King is a solid Rangers fan - there can be no doubts about that. He is also, I believe, supremely wealthy, and there is no sin in that, either.
King, riding some lavish newspaper headlines, also wants to grab power at Rangers. You might have noticed that bit.
He also wants financial restoration at Ibrox. King wants fiscal responsibility. He desires transparency and a new Rangers boardroom which will wield both power and honesty in front of supporters.
Right…so where do we start with this?
In August of last year the South African tax authorities finally caught up with King and indicted him on 41 counts of illegal tax affairs in a high court. Each guilty plea represented a two-year prison sentence, unless King chose to pay recompense back to the state, which he duly did.
For a number of years King had been chased on other counts, including racketeering, fraud and money-laundering, but it had become a wearying and expensive saga, and the South African prosecutors sought to cut their losses.
The deal suited both the South African authorities and King: they got some of their money back in unpaid back taxes - about £47 million - and King finally got his prosecutors off his back. Though he did, in reaching a plea-sentence, end up with a high court conviction to his name.
This is the man, if it is not too farcical to say so, who now wants public honesty, decency and transparency at Rangers. I mean…is Donald Trump a recluse?
Amid it all, King issues these statements like royal charters, wafting on endlessly about the current Rangers board, their shortcomings, and this evil regime that is propping Rangers up. The club - and this seemed to be what supporters wanted last year - is owned by the market.
This is the same King who sat on the old Rangers board, right? The board that duped the football authorities over dual contracts and finally led the club to a catastrophic liquidation?
With all due respect, I have to say Dave King is a rather unlikely role-model for financial governance, transparency, openness and the rest of it.
But he does appear to have one thing: the wealth of kings. This is the key fact not lost on those Rangers fans who keenly desire King to be enthroned at Ibrox. On the other stuff - court convictions, dodgy tax affairs, illegality, such pesky fripperies - they could not give a toss. They just want King and his money.
Actually, I don't doubt for a minute that King could be good for Rangers. He has the wealth, he has a chorus-line of fans for backers, and he'd have as good a chance as this current Rangers board of putting things right at the club.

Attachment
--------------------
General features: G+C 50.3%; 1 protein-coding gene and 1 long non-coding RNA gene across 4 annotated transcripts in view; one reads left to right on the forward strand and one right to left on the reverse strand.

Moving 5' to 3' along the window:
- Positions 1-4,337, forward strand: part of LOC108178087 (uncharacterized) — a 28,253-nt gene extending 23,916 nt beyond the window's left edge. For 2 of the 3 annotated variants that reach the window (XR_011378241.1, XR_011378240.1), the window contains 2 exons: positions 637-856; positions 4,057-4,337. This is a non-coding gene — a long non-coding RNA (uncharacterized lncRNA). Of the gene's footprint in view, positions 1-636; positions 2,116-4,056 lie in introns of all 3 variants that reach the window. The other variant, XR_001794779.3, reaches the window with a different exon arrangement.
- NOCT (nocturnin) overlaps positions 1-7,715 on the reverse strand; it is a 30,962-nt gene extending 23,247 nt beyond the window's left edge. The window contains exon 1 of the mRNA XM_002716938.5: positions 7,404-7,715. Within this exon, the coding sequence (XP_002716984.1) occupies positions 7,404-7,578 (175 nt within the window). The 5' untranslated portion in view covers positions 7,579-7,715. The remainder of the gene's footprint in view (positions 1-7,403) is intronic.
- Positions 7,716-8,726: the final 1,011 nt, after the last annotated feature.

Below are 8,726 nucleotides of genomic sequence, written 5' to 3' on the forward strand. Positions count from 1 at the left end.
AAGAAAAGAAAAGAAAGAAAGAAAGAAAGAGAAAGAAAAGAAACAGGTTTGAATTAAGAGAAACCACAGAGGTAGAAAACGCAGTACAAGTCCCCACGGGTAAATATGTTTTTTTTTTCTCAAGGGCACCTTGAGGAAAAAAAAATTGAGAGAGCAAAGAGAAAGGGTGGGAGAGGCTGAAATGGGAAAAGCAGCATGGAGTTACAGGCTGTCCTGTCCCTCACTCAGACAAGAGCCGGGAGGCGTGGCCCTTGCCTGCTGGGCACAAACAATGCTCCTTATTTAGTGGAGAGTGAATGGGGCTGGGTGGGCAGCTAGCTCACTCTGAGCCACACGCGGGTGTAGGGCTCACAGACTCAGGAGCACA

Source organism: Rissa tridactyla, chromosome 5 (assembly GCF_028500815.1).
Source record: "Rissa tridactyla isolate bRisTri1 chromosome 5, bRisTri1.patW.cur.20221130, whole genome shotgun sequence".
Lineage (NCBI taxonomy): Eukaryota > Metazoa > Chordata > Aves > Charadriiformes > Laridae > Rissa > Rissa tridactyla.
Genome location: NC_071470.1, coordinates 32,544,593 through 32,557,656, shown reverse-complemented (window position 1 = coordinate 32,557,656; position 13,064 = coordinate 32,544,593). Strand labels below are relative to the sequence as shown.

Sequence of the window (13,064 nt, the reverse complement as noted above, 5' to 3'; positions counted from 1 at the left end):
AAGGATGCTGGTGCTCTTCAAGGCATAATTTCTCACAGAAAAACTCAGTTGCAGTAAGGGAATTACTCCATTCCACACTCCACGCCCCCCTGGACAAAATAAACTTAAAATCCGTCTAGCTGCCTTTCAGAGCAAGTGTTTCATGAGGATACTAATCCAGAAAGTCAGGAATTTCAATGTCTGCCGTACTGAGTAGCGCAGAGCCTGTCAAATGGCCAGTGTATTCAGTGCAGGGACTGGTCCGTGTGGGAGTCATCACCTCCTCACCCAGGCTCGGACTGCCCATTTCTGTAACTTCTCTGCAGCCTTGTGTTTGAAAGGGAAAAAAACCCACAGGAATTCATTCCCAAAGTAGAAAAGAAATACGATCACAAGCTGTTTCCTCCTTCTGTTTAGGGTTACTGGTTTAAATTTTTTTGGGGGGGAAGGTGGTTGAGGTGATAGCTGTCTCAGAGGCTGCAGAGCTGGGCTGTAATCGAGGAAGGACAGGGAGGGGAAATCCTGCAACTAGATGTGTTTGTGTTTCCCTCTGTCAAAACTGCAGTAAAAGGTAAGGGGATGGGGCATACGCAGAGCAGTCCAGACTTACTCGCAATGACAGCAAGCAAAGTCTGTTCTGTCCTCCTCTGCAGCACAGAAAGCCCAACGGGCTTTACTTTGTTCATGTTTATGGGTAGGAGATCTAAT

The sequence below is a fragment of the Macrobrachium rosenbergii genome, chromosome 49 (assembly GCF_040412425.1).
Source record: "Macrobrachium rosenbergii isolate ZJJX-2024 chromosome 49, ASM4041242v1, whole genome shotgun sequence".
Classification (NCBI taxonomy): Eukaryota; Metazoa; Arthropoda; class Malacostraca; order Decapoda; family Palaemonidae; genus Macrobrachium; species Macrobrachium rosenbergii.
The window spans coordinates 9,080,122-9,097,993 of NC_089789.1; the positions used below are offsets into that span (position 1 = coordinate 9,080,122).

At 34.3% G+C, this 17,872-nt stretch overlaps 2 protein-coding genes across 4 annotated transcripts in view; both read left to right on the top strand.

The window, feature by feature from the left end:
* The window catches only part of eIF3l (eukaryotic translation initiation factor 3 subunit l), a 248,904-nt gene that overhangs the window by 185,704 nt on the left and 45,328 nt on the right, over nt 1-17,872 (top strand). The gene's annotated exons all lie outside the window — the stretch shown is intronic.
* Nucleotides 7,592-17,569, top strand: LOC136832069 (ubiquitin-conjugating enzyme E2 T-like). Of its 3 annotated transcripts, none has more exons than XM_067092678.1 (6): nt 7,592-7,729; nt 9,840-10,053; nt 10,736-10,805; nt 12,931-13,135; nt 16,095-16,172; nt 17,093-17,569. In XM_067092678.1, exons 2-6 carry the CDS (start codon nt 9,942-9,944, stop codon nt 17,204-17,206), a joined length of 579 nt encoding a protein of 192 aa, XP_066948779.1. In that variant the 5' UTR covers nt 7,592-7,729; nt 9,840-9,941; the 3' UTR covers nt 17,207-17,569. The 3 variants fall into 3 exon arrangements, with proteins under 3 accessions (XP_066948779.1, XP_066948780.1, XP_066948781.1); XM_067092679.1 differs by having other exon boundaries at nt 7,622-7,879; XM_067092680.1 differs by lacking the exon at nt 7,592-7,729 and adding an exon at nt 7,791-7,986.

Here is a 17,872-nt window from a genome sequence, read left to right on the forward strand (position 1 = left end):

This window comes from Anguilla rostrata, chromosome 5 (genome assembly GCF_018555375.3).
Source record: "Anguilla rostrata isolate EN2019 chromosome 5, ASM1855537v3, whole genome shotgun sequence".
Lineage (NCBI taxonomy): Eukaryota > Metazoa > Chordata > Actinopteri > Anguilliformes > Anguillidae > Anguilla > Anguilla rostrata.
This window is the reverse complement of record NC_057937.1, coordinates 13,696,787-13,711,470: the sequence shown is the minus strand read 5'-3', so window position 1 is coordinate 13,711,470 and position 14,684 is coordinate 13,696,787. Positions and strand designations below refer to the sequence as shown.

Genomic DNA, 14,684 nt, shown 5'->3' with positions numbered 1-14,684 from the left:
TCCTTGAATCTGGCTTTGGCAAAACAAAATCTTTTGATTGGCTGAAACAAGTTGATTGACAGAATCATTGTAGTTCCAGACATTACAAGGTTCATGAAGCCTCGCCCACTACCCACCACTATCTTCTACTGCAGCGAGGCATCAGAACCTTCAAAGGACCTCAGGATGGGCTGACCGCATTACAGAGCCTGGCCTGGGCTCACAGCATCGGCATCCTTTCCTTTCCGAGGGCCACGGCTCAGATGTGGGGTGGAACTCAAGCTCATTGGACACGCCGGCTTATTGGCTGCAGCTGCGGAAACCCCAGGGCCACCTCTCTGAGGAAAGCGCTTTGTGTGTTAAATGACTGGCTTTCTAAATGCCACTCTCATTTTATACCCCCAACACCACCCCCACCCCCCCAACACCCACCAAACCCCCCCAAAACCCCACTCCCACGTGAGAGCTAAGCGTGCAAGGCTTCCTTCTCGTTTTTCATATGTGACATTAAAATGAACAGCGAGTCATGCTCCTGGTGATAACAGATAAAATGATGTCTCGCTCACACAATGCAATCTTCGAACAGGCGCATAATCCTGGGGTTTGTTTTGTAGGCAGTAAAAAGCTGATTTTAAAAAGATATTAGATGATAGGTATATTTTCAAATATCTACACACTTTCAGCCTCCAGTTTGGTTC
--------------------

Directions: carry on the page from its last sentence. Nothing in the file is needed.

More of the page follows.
I've met King on a number of occasions. He is perfectly charming. At Augusta National he used to caddie for Gary Player. He moves in impressive circles. He has a certain aura.
The problem is, he fails, in spectacular fashion, the SFA's 'fit and proper' test for Scottish football. King fails it all-singing, all-dancing, lights flashing, bells ringing.
Are we meant to ignore this? Are we supposed to say, 'och, come on, this is Rangers, they've had a hard time of it, who cares about King's baggage?' If so can there be any deterrent to anyone wanting to invade Scottish football?
It's quite weird in one say that Sandy Easdale, a man with a 17-year-old conviction for VAT fraud behind him, still gets it in the neck from some Rangers fans over it, yet King's illegality is judiciously ignored.
Or maybe it's not so weird at all. Maybe it is perfectly obvious, actually. The Easdales are rich but not super-rich. King, apparently, is. That is the difference.
Right now King is plotting against the Rangers board, by establishing a legal entity within which rebel fans' season-ticket monies can be withheld - or the promise thereof - unless the board yield to some of their wishes.
It remains to be seen how many fans sign up to it - there seems to be a sharp divide on the issue - but the idea, if successful, will severely dent the club.
King remains the orchestrator, the Pied Piper of Ibrox. Rangers fans might do well to think again about some of his tactics.